‘Indirectness’ implies a distancing of the self, or coming to terms with the event or trauma. The artists and curators can be seen to work ‘indirectly’ with the past within new frameworks. This implies that the trauma has already been worked through by the individual into collective memories and personal identity, through the agency of a text10. The individual artworks, exhibition and the broader framework of the festival serve as new texts.
The significance of the exhibition clearly lies in the fact that it took place after the first democratically held elections in South Africa of 1994. In a country where ‘non-whites’’ movements, living areas and land ownership were previously controlled by various apartheid laws, space and land have become highly politicised and controlled. These laws have also impacted on attitudes towards space in the arena of art. As Jennifer Law, a social anthropologist explains:
Artists are dealing with change and new found freedom, I think that that is one of the reasons that installation art is popular at the moment. It is partially about asserting their right, their freedom to exhibit, outside of traditional spaces. Looking at the state of the country itself where space has been incredibly historically politicised and people have been confined into boundaries, these boundaries are now being challenged (Law interview 1996).11
District Six, in modernist terms, is a non-traditional and unconventional space for exhibiting art that presents a form of public commemorative art as temporary installation, rather than the conventional permanent monument associated with public commemorative sculpture. Artists were literally able to reclaim the landscape by ‘reinhabiting’ it through their artworks. It allowed for a symbolic reclamation of what apartheid law had taken away from its residents. Former residents who participated in the DSPSP exercised their previously denied rights by reoccupying the abandoned landscape and physically marking their presence. These participants also left their mark in the public space for other people to interact with; to remember the evicted residents, their present, future and their past.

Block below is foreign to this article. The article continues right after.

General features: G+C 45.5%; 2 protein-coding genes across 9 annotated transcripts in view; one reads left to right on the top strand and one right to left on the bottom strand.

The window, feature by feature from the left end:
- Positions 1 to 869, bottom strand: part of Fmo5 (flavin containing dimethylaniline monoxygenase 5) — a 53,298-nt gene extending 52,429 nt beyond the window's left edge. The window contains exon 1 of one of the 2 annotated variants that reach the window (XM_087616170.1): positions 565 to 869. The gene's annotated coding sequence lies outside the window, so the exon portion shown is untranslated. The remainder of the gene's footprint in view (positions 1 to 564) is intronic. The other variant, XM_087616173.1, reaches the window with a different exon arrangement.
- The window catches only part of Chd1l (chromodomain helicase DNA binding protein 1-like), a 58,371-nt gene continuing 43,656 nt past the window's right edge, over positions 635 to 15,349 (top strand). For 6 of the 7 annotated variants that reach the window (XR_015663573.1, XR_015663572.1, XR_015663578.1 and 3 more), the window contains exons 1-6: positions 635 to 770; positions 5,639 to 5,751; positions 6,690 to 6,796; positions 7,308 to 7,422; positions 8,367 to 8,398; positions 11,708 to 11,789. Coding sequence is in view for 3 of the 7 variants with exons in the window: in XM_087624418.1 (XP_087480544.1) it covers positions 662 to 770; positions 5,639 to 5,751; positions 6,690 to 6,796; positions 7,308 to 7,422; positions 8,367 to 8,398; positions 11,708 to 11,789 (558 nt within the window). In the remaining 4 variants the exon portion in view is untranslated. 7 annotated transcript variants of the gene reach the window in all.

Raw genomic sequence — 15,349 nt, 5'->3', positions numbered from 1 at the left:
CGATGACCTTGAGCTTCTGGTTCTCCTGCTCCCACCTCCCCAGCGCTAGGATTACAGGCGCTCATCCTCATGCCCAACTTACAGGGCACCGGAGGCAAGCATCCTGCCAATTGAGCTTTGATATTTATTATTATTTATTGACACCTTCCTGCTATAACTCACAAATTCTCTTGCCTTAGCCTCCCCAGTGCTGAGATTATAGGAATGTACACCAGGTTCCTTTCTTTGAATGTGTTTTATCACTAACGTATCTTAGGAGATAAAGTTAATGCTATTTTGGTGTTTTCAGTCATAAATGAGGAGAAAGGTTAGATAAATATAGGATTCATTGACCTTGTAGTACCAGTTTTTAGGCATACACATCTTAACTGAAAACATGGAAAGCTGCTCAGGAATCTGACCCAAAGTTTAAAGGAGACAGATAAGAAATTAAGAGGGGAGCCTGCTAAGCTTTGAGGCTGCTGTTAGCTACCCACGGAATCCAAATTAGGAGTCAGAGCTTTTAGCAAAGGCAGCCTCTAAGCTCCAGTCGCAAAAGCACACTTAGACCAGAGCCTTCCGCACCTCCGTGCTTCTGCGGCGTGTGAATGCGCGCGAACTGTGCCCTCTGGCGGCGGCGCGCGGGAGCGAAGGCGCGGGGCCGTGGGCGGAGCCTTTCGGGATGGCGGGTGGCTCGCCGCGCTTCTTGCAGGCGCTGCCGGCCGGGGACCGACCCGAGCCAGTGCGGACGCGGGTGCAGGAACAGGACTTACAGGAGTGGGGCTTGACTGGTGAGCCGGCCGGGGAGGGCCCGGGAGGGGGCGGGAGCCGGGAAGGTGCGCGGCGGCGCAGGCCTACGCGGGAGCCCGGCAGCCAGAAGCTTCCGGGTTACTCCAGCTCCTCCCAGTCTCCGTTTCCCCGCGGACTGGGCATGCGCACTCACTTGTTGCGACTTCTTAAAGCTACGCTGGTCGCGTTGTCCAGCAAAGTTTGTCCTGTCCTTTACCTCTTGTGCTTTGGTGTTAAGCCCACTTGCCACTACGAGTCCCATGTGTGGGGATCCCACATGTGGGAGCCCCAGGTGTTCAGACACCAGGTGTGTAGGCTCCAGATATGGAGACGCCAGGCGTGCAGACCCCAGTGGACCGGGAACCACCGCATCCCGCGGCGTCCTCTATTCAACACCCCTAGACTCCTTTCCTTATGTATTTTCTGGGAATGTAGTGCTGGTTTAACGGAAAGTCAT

Several of the artists’ comments and artworks reflect ideas on the construction of identity within the past restrictive South African context and do so through links with the body as implicated in the chosen sites.
10 Casey supports van Alphen’s comment on ‘indirectness’ in the following quote: commemoration is a mediated process, usually through the interposed agency of a text … and in the setting of a social ritual … only in the presence of others, with whom we commemorate together in a public ceremony (1987:218).
Casey refers to commemorabilia when referring to the vehicles such as rituals or texts or in the case of the exhibition, the artworks and public or communal DSPSP festival (1987:218). He continues by pointing out that the “past is made accessible … in the commemorabilium itself ... [however] distan[t] and anonym[ous]” the people and the event may be (1987:218). This would make the memories of District Six accessible to the artists, curators, residents and viewers of the exhibitions. 11 “[B]odies and identities have, under apartheid, been spatially described. To comment upon the land is almost inevitably to comment upon the body” (Taylor 1996:82). In this statement Taylor echoes Law’s comment about the newfound freedom of exhibiting outside of traditional spaces but extends the idea further in drawing parallels between land and body. In South Africa, where the movements of bodies have been so rigorously controlled by regulatory laws such as the Group Areas Act, such suffocating forces and constraints have impacted on and restricted the lives of large sections of the population.

Visual Culture/Explorations Refereed Conference Proceedings ©2005

5
AfricaDistrictArtistsUniversityAfrica University